On September 30th, potential solutions to youth homelessness will be explored at A Long Way To Go: an event for youth, policy makers, researchers, practice leaders and the public to discuss solutions and challenges in relation to youth transitioning out of homelessness. This is a CAMH event in collaboration with LOFT, Covenant House, and SKETCH.
Click here to join us on September 30th!
It will also be a launching pad for new research done in collaboration with the University of Toronto and Dalhousie University in Halifax about possible solutions and opportunities for youth to transition out of homelessness.
We spoke with Sean Kidd, Assistant Professor at University of Toronto’s Psychiatry Department and one of the lead investigators on the research project, about why the conversation about youth homelessness should be focused on solutions rather than the problems.
SKETCH: The transition of youth from homelessness is often overlooked in Canadian homelessness discourse, why is it such an important issue?
Sean: This issue is important for a number of reasons. Generally, there has been far too much attention given to describing the problem of youth homelessness rather than its solutions. The enormous efforts made by youth and the services they connect with are far too often undone when supports disappear once housing is found. At this critical time young people who have left the streets face many challenges, ranging from many levels of discrimination due to their history of homelessness, poverty, fragmented work and education histories, and in many instances trauma and other mental- and physical-health challenges. If we are to help more people exit the streets and build upon the efforts and ingenuity of the youth affected and the services that assist them, we need to have a better understanding of what sees this process through–not just to housing but to a decent quality of life that means a permanent exit from severe poverty and victimization.
Graphic on how long youth participate in street culture from Raising the Roof’s Youth Homelessness in Canada: A Road to Solutions (2009)
SKETCH: Do you believe that art is a tool that youth can use to help transition out of homelessness? If so, how?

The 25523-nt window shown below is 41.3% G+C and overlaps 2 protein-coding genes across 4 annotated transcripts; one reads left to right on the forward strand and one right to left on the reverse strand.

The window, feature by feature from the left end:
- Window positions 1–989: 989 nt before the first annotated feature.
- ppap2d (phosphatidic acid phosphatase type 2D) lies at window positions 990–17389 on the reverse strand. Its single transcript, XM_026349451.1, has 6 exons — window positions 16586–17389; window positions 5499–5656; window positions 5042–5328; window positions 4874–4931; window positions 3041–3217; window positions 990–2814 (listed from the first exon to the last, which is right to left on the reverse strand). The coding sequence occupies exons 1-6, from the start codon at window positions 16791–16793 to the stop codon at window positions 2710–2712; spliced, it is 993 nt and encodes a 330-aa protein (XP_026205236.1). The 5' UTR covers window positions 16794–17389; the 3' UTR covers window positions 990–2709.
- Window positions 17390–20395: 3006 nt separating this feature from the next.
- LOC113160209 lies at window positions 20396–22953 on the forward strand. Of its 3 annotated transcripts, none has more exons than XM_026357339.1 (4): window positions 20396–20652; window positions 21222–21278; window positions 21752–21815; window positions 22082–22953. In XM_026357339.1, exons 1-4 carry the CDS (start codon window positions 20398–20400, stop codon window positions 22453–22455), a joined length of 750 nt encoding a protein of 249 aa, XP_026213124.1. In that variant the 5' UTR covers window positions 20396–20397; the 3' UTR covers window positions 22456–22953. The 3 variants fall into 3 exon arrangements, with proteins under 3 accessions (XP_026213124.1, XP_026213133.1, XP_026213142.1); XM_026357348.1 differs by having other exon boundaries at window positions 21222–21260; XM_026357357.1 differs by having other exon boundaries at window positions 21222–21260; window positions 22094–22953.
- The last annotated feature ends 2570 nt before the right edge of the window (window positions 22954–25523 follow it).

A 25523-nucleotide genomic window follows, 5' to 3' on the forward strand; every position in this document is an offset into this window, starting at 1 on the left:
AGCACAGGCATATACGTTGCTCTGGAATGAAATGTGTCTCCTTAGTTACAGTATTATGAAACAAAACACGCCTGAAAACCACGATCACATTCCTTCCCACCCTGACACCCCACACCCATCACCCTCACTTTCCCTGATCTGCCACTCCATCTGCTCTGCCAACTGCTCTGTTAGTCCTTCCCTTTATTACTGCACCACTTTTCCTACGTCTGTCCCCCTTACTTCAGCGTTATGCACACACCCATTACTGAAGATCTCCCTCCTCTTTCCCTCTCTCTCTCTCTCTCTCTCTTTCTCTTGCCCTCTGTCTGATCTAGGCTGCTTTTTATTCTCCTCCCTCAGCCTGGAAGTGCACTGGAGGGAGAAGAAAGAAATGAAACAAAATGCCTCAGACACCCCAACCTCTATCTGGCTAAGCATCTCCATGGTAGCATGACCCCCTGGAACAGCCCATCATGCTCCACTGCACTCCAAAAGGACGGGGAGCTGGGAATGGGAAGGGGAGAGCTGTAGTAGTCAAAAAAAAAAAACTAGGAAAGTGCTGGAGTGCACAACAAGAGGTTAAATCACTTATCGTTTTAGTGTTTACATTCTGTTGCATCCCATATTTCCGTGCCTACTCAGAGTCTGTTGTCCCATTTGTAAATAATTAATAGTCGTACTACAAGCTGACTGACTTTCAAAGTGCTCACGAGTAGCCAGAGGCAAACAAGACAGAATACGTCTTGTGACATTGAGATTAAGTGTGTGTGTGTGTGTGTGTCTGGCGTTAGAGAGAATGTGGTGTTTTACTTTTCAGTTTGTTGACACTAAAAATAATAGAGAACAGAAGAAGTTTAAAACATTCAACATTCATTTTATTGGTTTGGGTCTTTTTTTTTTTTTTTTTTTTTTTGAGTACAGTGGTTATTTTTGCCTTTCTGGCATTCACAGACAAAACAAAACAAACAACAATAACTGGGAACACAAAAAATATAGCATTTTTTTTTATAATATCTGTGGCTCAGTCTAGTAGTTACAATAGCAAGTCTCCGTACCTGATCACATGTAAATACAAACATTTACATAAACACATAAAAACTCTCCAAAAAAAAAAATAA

Sean: Engaging the creative process through the arts is a critical tool in this area–as many SKETCH participants and staff could attest to. At a time when many people are feeling alone and uncertain about their place in the world, engaging in the arts builds community and meaning. As well, at a time when people are looking to find new ways of viewing themselves, their place in the world, and the meaning of their lives, the arts provide a creative space in which a person can explore and develop who she or he is in a positive space.
SKETCH: What do you think needs to be done to improve the outcome?
Sean: It is a matter of a modest investment in a few well-thought-out supports–developed in close consultation with the youth affected by these issues.
Excerpt taken from Raising the Roof”s Youth Homelessness in Canada: A Road to Solutions (2009)
SKETCH: What are the three things people need to know about this new research?
Sean: One, there is a huge missed opportunity here relative to the enormous costs of people cycling back onto the streets. A very modest bit of support and addressing unreasonable hurdles could make an enormous difference. Two, this work pointed to the solutions–people need help navigating systems, some support in addressing mental and physical health, and opportunities to grow through school, work, and other meaningful endeavors. Three, there is a great potential benefit in collaborating at a city level on solutions–there are many invested organizations working in the sector and collaborative efforts would be more efficient and effective than fragmented ones.
National Learning Community on Youth Homelessness infographic on homeless youth and mental health
SKETCH: Why is this research important for the community and for society in general? What are the actions you hope take place as a result of this research?
Sean: I hope that this work brings renewed attention to this pressing social concern–with over forty thousand Canadians homeless and the implications this has for us as a society, I hope that the voices of those who took part in this project will motivate the public and policy makers to take a closer look at what is happening here and how we might shift the focus to creating opportunities rather than resorting to criminalization and marginalization.
This research project was funded by the Social Sciences and Humanities Research Council.
Long Way To Go is a free event open to the public. It takes place on Tuesday September 30th at 5:30PM in the SKETCH Lower Level Studios.
To RSVP, visit the Eventbrite page here.
-By Jonsaba Jabbi, Communications Assistant